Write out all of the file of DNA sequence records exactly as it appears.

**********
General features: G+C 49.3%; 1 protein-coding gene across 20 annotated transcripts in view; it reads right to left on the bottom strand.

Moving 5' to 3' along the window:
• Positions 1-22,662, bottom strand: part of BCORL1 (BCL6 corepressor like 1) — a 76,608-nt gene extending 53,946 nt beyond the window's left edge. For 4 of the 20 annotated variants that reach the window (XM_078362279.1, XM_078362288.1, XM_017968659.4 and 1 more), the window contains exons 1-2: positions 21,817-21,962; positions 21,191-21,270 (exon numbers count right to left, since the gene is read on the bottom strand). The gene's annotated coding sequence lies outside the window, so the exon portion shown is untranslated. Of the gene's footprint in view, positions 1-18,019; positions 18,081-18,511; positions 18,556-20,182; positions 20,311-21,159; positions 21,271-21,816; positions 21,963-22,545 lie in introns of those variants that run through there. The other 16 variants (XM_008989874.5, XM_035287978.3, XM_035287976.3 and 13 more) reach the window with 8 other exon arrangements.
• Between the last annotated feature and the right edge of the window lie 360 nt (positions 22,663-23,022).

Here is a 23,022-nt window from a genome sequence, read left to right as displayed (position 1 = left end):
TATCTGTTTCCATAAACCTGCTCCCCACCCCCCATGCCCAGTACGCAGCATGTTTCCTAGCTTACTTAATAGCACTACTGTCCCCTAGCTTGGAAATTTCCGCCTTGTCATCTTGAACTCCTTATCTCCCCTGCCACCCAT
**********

General features: G+C 49.3%; 1 protein-coding gene across 20 annotated transcripts in view; it reads right to left on the bottom strand.

Moving 5' to 3' along the window:
• Positions 1-22,662, bottom strand: part of BCORL1 (BCL6 corepressor like 1) — a 76,608-nt gene extending 53,946 nt beyond the window's left edge. For 4 of the 20 annotated variants that reach the window (XM_078362279.1, XM_078362288.1, XM_017968659.4 and 1 more), the window contains exons 1-2: positions 21,817-21,962; positions 21,191-21,270 (exon numbers count right to left, since the gene is read on the bottom strand). The gene's annotated coding sequence lies outside the window, so the exon portion shown is untranslated. Of the gene's footprint in view, positions 1-18,019; positions 18,081-18,511; positions 18,556-20,182; positions 20,311-21,159; positions 21,271-21,816; positions 21,963-22,545 lie in introns of those variants that run through there. The other 16 variants (XM_008989874.5, XM_035287978.3, XM_035287976.3 and 13 more) reach the window with 8 other exon arrangements.
• Between the last annotated feature and the right edge of the window lie 360 nt (positions 22,663-23,022).

Here is a 23,022-nt window from a genome sequence, read left to right as displayed (position 1 = left end):
TATCTGTTTCCATAAACCTGCTCCCCACCCCCCATGCCCAGTACGCAGCATGTTTCCTAGCTTACTTAATAGCACTACTGTCCCCTAGCTTGGAAATTTCCGCCTTGTCATCTTGAACTCCTTATCTCCCCTGCCACCCAT